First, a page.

At a mass grave in Bucha, Ukraine, the horrors of Putin’s invasion are increasingly coming to light

With the fighting with Russia in Ukraine ongoing, new and disturbing evidence has emerged that a mass grave of up to 10 thousand bodies exists. The full extent of what happened during Putin’s invasion is becoming clearer every day as it becomes more difficult for him to deny his actions.

He breaks down in tears midway through, saying, “Brother, we’ve been seeking for you for so long.” Dmitry, his brother, has been gone for over a week, and neighbors have speculated that he may be buried here.

“We assumed you were still alive!” Vladimir exclaims.

The victims are heaped on top of one another within the tomb, largely in black bags but with some limbs protruding. Only a few people are buried. A CNN crew discovered at least a dozen remains in the mass grave, but the dirt shows evidence of recent movement, indicating that there might be many more dead underneath.

At least 150 individuals are believed to have been buried in the mass grave, according to Kyiv Regional Police and local residents, although the mayor of Bucha claims the death toll might be as high as 300. CNN was unable to independently confirm their statements.

Vladimir takes his belongings and goes, reassured by his wife, Anna, and a neighbor, Liubov. He claims that his brother is buried there, but the sad fact is that he has no way of knowing for sure — and may not for a long time.

Vladimir is comforted by his wife, Anna, near the mass grave in Bucha.

Residents claim that the burial, which is located behind the Church of St. Andrew and Pyervozvannoho All Saints, was excavated as early as the Russian invasion of Ukraine, due to the high death toll in this lush Kyiv neighborhood.

Maxar satellite pictures from March 10 reveal the hole has already been excavated.

As Russian soldiers withdraw from the Kyiv region, the atrocities of Moscow’s invasion of Ukraine become more apparent. The death and damage delivered by Russia’s war machine are on full show in Bucha, where corpses were first discovered on the streets of the suburb on Sunday. Hands were tied behind their backs for some.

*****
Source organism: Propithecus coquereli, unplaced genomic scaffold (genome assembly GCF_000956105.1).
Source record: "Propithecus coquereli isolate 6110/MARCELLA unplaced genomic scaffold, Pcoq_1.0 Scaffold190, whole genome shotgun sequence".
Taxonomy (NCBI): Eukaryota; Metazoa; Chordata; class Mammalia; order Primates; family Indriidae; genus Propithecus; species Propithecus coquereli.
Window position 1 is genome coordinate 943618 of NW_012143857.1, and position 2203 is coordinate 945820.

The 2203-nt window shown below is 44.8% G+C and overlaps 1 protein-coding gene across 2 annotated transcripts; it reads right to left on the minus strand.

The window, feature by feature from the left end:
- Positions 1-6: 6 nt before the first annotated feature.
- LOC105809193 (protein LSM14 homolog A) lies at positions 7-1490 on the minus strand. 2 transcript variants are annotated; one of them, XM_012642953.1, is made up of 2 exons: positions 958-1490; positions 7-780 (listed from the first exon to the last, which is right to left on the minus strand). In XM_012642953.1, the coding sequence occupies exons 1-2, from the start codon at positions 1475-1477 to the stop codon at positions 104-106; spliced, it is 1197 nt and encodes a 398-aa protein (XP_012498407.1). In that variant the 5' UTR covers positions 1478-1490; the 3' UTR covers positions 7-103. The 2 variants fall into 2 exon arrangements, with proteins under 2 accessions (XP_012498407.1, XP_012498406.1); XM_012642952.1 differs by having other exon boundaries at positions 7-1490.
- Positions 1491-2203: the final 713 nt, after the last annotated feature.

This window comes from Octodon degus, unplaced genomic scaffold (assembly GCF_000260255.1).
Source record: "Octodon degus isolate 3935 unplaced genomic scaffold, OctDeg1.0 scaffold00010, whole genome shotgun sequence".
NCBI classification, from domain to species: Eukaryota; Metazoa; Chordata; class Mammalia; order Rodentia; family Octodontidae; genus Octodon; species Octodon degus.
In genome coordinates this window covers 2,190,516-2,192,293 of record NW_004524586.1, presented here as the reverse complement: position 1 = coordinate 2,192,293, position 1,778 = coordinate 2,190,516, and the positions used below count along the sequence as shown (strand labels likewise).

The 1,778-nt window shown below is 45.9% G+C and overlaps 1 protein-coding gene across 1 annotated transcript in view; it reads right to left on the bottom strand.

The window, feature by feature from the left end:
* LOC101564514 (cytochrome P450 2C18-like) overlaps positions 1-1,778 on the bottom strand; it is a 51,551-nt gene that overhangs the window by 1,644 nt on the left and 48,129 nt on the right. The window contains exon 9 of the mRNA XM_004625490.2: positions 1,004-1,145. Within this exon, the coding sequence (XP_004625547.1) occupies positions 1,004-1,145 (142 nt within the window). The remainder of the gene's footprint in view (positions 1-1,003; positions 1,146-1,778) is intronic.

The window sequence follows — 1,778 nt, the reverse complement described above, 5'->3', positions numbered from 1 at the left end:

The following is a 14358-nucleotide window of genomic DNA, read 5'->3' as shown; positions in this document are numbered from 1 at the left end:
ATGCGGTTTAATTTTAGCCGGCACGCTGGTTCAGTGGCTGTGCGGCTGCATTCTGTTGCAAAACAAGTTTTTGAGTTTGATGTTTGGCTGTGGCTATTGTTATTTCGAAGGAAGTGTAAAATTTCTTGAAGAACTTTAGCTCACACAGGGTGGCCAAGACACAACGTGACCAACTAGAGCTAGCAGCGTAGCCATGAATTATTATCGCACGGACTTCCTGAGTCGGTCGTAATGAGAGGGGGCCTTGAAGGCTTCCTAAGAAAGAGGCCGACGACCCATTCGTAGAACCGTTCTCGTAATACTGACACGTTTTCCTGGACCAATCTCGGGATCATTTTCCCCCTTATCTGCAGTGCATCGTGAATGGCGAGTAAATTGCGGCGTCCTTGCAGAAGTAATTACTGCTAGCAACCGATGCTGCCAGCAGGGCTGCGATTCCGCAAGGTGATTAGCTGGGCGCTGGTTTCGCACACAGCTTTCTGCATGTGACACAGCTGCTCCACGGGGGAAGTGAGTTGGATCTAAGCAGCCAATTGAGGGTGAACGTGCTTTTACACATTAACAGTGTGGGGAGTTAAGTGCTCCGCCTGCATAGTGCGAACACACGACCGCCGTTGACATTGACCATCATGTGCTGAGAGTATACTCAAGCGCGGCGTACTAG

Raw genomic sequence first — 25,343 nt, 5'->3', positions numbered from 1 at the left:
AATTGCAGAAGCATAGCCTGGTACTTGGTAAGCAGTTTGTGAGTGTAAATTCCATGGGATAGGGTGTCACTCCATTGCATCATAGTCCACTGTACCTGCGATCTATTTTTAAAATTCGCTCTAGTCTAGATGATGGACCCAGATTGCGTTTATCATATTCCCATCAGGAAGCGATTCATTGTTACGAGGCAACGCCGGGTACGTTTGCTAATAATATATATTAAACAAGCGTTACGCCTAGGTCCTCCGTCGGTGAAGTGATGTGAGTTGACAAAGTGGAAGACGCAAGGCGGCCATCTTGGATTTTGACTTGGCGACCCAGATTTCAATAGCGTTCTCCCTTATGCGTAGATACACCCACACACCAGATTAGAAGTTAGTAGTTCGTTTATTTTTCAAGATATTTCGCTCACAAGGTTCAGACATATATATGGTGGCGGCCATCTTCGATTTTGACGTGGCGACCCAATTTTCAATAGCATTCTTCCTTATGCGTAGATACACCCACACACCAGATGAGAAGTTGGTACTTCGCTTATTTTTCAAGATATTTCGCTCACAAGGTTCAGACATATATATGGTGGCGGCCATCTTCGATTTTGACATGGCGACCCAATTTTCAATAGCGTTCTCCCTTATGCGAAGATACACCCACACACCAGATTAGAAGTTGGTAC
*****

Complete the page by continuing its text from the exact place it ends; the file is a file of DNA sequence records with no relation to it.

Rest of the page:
President of Ukraine Volodymyr Zelensky has accused Russia for the deaths in the area, accusing Moscow of attempting to destroy his “whole country.”

In an appearance on CBS News’ “Face the Nation” on Sunday, he added, “This is about the annihilation and extinction of all these ethnicities.”

Russia, for its part, has denied any participation, claiming that it does not target civilians and that the photographs of dead in Bucha’s streets are phony.

The roadways within the area are strewn with wrecked Russian armored vehicles, including tanks, ambushed by Ukrainian drones or NATO-supplied hand-held rocket launchers like Javelins and Next-Generation Light Anti-Tank Weapons Systems, or NLAWs.

Before being destroyed, whole columns of Russian armored vehicles were stuck on tiny residential roadways.

A column of Russian armored vehicles litters a road in Bucha.

“They assumed they could just drive through the streets. That they would be welcomed as if it were OK to come here, “Valery Spichek, a Ukrainian National Police officer, tells us. “Perhaps they believe it is OK to drive about looting, destroying buildings, and mocking people.”

“However, our people refused to let it,” he continues.

The trucks are already rotting where they came to a halt, proof of Moscow’s significant losses before being forced out of the Kyiv region.

Many multistory buildings were destroyed in the town of Bordyanka, northwest of Kyiv.

Most buildings and other infrastructure in the area have been destroyed, with just a few dwellings remaining undamaged, the bulk of which are uninhabitable as a result of Russia’s onslaught against the capital.

The situation in Bucha resembles what CNN saw in other Kyiv districts including as Irpin, Myla, Hostomel, and as far north as Bordyanka.

Artillery rounds destroyed whole multistory buildings in the latter as Ukrainians and Russians fought for control of the region. Authorities worry that dead remains are buried under the debris, and that determining the true death toll is still difficult.